Kaplan–Meier curves of progression-free survival and overall survival in patients with epithelial ovarian cancer. a, b Correlation between BCL9 expression and progression-free survival and overall survival. c, d Correlation between clinical stage and progression-free survival and overall survival. e, f Correlation between lymph node metastasis and progression-free survival and overall survival. All P < 0.05

Table 3 Cox regression analysis of progression-free survival in epithelial ovarian cancer patients
Table 4 Cox’s regression analysis of OS of ovarian epithelial cancer

BCL9-siRNA interfered with BCL9 expression in CaoV3 and ES-2 ovarian cancer cell lines

We used Western blot to detect BCL9 expression in CaoV3, Ovcar3, Skov3, and ES-2 ovarian cancer cell lines. The results showed that BCL9 expression was relatively high in CaoV3 and ES-2 cells (Fig. 3a). The results of the immunocytofluorescence test suggested that BCL9 was located in the nucleus and cytoplasm of CaoV3 and ES-2 cells, but mainly in the nucleus (Fig. 3b). BCL9-siRNA was transfected into CaoV3 and ES-2 by lipofectamine, and BCL9 expression was detected using Western blot. The results showed that BCL9 protein expression in CaoV3 and ES-2 cells significantly decreased after siRNA interference (Fig. 3c, d). In all the functional relevance and western blot studies, we only transferred siRNA3 into both Caov3 and ES-2 cell lines to decrease the expression of BCL9.

Fig. 3
figure3

BCL9-siRNA effectively interfered with the expression of BCL9 in CaoV3 and ES-2 ovarian cancer cell lines. a Western blot showed that BCL9 expression was relatively high in CaoV3 and ES-2 ovarian cancer cell lines. b The results of the immunocytofluorescence test suggested that BCL9 was located in the nucleus and cytoplasm of CaoV3 and ES-2 cells, but mainly in the nucleus. c, d Western blot showed that BCL9 protein expression levels significantly decreased in BCL9-siRNA-transfected CaoV3 and ES-2 ovarian cancer cell lines (*P < 0.05, **P < 0.01)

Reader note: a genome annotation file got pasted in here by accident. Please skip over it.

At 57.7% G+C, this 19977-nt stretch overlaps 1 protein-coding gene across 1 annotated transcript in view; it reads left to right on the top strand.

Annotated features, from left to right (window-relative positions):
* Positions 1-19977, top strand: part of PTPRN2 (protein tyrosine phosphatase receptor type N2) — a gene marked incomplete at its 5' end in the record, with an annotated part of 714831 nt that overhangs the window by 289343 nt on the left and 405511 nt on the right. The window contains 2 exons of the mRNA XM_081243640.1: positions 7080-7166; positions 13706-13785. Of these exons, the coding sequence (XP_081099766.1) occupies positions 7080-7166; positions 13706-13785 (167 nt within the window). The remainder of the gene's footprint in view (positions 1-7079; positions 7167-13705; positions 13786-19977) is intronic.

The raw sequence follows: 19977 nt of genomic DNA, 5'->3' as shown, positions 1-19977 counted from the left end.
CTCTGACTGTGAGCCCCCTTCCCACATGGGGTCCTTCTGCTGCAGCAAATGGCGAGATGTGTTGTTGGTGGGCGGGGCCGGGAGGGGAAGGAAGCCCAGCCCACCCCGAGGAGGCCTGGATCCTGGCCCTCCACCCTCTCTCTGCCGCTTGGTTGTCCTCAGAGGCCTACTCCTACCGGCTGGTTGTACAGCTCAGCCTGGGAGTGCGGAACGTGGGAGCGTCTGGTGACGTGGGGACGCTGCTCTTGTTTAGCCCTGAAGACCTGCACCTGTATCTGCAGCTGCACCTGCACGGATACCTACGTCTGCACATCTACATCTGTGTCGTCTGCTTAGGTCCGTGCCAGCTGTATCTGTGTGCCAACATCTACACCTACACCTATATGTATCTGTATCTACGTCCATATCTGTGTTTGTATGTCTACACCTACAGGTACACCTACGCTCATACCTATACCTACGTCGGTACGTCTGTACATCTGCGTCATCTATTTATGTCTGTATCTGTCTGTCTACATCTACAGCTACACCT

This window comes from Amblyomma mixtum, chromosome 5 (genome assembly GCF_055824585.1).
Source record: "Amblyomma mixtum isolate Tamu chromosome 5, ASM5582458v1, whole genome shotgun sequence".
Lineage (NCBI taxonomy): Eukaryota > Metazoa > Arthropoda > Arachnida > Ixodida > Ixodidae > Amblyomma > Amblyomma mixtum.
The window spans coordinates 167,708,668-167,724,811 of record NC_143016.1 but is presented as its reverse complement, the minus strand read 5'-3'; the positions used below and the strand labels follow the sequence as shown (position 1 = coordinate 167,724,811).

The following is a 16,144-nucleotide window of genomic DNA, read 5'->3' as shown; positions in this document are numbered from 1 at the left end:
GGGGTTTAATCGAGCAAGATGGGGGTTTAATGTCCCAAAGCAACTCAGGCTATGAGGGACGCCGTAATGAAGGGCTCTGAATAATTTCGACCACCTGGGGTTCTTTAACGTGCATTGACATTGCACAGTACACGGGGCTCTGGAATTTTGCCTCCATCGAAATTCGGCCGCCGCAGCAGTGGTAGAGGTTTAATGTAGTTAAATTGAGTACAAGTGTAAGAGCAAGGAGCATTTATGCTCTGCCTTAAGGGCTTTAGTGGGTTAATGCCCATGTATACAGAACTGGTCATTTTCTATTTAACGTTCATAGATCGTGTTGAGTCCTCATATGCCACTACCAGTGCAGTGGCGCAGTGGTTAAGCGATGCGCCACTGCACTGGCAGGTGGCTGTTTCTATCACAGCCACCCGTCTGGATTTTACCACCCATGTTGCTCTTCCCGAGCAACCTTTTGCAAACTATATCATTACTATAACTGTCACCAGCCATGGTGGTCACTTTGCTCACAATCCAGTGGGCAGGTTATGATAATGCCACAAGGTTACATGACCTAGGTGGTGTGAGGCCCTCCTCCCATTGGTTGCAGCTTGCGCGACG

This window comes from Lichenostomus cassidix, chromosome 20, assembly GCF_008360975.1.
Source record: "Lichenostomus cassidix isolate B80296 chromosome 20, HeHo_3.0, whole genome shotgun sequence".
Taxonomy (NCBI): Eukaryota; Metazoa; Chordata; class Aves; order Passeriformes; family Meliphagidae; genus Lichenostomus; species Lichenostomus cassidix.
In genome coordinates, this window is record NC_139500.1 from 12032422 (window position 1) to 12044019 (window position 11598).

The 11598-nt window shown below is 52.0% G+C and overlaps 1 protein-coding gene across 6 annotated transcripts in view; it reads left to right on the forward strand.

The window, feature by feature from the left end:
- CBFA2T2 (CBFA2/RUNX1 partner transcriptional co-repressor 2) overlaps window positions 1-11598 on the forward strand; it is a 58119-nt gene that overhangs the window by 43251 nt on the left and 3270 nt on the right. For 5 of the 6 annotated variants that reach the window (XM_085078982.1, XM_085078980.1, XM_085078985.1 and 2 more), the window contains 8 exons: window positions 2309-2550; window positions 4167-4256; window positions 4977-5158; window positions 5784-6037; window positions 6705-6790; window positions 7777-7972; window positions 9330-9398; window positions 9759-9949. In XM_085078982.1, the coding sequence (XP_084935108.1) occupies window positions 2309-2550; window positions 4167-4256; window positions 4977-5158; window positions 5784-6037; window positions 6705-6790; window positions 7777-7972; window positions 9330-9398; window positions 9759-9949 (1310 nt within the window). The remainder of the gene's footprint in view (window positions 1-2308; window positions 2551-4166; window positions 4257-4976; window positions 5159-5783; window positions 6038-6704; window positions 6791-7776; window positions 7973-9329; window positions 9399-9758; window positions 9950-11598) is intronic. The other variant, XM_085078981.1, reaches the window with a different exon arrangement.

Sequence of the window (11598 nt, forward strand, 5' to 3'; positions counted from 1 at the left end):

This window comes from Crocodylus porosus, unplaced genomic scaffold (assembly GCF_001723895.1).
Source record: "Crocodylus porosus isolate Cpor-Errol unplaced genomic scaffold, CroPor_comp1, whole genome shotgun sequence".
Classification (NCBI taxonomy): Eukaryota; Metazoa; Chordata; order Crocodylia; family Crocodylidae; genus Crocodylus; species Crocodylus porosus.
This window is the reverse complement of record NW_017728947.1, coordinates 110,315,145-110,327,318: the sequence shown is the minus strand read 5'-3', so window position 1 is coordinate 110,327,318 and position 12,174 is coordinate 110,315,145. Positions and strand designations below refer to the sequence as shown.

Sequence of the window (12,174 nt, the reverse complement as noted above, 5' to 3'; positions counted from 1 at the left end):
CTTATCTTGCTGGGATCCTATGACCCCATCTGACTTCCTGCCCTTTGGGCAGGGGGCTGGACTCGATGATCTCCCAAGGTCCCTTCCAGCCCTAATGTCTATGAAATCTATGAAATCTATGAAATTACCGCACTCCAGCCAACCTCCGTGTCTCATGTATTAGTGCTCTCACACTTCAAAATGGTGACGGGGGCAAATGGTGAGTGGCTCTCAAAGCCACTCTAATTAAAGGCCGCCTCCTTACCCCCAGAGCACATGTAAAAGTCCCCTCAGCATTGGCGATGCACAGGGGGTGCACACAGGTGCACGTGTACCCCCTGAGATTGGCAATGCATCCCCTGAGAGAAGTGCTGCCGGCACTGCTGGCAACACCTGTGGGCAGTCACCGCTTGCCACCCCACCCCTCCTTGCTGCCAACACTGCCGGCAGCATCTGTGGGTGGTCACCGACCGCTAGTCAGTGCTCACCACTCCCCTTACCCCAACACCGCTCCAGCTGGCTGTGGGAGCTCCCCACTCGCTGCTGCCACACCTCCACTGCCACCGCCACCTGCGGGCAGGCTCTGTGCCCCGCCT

Decrease in BCL9 expression inhibited cell proliferation, which may be attributable to increases in the BAX/BCL2 ratio and apoptosis of ovarian cancer cells

To investigate the effect of BCL9 on the proliferation and apoptosis of ovarian cancer cell lines in vitro, we used the MTT assay to detect changes in the proliferation of ovarian cancer cells after decreasing BCL9 expression. The MTT results showed that when the expression of BCL9 decreased, the viability of ovarian cancer cells in both groups significantly decreased (Fig. 4a, b). The reduction of ES-2 cell activity was greater than the reduction of CaoV3 cell activity. No significant changes in the expression of proliferating cell nuclear antigen (PCNA) were observed (Fig. 4c, d). Flow cytometry was used to detect cell apoptosis. The results showed that the rate of the early apoptosis of ovarian cancer cells significantly increased after inhibiting the expression of BCL9 (Fig. 4e, f). Western blot showed that the expression of apoptosis-promoting BCL2 protein decreased, with no changes in the expression of apoptosis-related BAX protein. The BAX/BCL2 expression ratio significantly increased (Fig. 4g, h). This indicates that the decrease in BCL9 expression inhibited ovarian cancer cell proliferation by promoting the apoptosis of ovarian cancer cells by increasing the BAX/BCL2 expression ratio.

Fig. 4
figure4